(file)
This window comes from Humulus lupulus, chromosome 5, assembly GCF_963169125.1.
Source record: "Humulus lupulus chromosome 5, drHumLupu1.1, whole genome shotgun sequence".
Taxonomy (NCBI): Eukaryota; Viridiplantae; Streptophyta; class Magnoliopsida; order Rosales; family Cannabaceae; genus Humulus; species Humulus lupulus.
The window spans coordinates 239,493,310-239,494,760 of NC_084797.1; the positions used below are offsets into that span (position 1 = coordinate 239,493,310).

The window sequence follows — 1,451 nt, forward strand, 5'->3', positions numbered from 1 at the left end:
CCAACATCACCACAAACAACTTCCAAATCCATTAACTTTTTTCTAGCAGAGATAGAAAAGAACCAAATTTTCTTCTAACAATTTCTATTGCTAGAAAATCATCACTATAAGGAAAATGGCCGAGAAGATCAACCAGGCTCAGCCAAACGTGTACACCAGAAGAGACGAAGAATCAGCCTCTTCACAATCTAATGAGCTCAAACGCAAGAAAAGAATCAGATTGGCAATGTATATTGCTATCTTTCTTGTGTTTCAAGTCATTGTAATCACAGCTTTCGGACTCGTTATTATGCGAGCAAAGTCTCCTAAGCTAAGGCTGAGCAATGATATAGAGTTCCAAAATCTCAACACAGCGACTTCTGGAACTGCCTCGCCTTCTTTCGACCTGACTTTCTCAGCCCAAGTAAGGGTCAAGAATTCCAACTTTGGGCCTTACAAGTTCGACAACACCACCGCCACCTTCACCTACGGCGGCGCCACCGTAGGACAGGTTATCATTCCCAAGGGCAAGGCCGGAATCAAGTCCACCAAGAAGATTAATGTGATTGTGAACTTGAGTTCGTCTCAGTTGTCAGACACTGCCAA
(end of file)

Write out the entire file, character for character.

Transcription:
This window comes from Humulus lupulus, chromosome 5, assembly GCF_963169125.1.
Source record: "Humulus lupulus chromosome 5, drHumLupu1.1, whole genome shotgun sequence".
Taxonomy (NCBI): Eukaryota; Viridiplantae; Streptophyta; class Magnoliopsida; order Rosales; family Cannabaceae; genus Humulus; species Humulus lupulus.
The window spans coordinates 239,493,310-239,494,760 of NC_084797.1; the positions used below are offsets into that span (position 1 = coordinate 239,493,310).

The window sequence follows — 1,451 nt, forward strand, 5'->3', positions numbered from 1 at the left end:
CCAACATCACCACAAACAACTTCCAAATCCATTAACTTTTTTCTAGCAGAGATAGAAAAGAACCAAATTTTCTTCTAACAATTTCTATTGCTAGAAAATCATCACTATAAGGAAAATGGCCGAGAAGATCAACCAGGCTCAGCCAAACGTGTACACCAGAAGAGACGAAGAATCAGCCTCTTCACAATCTAATGAGCTCAAACGCAAGAAAAGAATCAGATTGGCAATGTATATTGCTATCTTTCTTGTGTTTCAAGTCATTGTAATCACAGCTTTCGGACTCGTTATTATGCGAGCAAAGTCTCCTAAGCTAAGGCTGAGCAATGATATAGAGTTCCAAAATCTCAACACAGCGACTTCTGGAACTGCCTCGCCTTCTTTCGACCTGACTTTCTCAGCCCAAGTAAGGGTCAAGAATTCCAACTTTGGGCCTTACAAGTTCGACAACACCACCGCCACCTTCACCTACGGCGGCGCCACCGTAGGACAGGTTATCATTCCCAAGGGCAAGGCCGGAATCAAGTCCACCAAGAAGATTAATGTGATTGTGAACTTGAGTTCGTCTCAGTTGTCAGACACTGCCAA